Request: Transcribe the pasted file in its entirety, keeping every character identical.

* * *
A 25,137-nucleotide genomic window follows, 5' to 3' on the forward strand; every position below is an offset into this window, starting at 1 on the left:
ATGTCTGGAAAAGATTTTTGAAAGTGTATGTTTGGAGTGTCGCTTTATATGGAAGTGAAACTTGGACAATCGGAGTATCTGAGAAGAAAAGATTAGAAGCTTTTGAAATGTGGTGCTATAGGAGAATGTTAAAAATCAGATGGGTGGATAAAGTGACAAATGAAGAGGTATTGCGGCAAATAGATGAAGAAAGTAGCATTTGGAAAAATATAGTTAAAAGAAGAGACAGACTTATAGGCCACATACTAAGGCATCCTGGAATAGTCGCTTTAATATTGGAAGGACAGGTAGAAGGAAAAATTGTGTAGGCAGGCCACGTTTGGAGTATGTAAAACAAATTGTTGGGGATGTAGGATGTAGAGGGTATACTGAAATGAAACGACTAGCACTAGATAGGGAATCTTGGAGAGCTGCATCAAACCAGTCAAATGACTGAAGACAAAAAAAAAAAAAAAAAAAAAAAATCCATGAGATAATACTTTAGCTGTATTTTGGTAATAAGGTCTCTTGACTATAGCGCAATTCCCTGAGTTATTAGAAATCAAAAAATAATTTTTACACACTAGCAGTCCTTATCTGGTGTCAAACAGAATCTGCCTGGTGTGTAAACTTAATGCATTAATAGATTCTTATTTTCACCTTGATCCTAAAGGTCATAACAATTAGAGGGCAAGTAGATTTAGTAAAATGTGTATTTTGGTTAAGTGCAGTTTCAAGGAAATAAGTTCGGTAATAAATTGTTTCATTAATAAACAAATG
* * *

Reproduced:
A 25,137-nucleotide genomic window follows, 5' to 3' on the forward strand; every position below is an offset into this window, starting at 1 on the left:
ATGTCTGGAAAAGATTTTTGAAAGTGTATGTTTGGAGTGTCGCTTTATATGGAAGTGAAACTTGGACAATCGGAGTATCTGAGAAGAAAAGATTAGAAGCTTTTGAAATGTGGTGCTATAGGAGAATGTTAAAAATCAGATGGGTGGATAAAGTGACAAATGAAGAGGTATTGCGGCAAATAGATGAAGAAAGTAGCATTTGGAAAAATATAGTTAAAAGAAGAGACAGACTTATAGGCCACATACTAAGGCATCCTGGAATAGTCGCTTTAATATTGGAAGGACAGGTAGAAGGAAAAATTGTGTAGGCAGGCCACGTTTGGAGTATGTAAAACAAATTGTTGGGGATGTAGGATGTAGAGGGTATACTGAAATGAAACGACTAGCACTAGATAGGGAATCTTGGAGAGCTGCATCAAACCAGTCAAATGACTGAAGACAAAAAAAAAAAAAAAAAAAAAAAATCCATGAGATAATACTTTAGCTGTATTTTGGTAATAAGGTCTCTTGACTATAGCGCAATTCCCTGAGTTATTAGAAATCAAAAAATAATTTTTACACACTAGCAGTCCTTATCTGGTGTCAAACAGAATCTGCCTGGTGTGTAAACTTAATGCATTAATAGATTCTTATTTTCACCTTGATCCTAAAGGTCATAACAATTAGAGGGCAAGTAGATTTAGTAAAATGTGTATTTTGGTTAAGTGCAGTTTCAAGGAAATAAGTTCGGTAATAAATTGTTTCATTAATAAACAAATG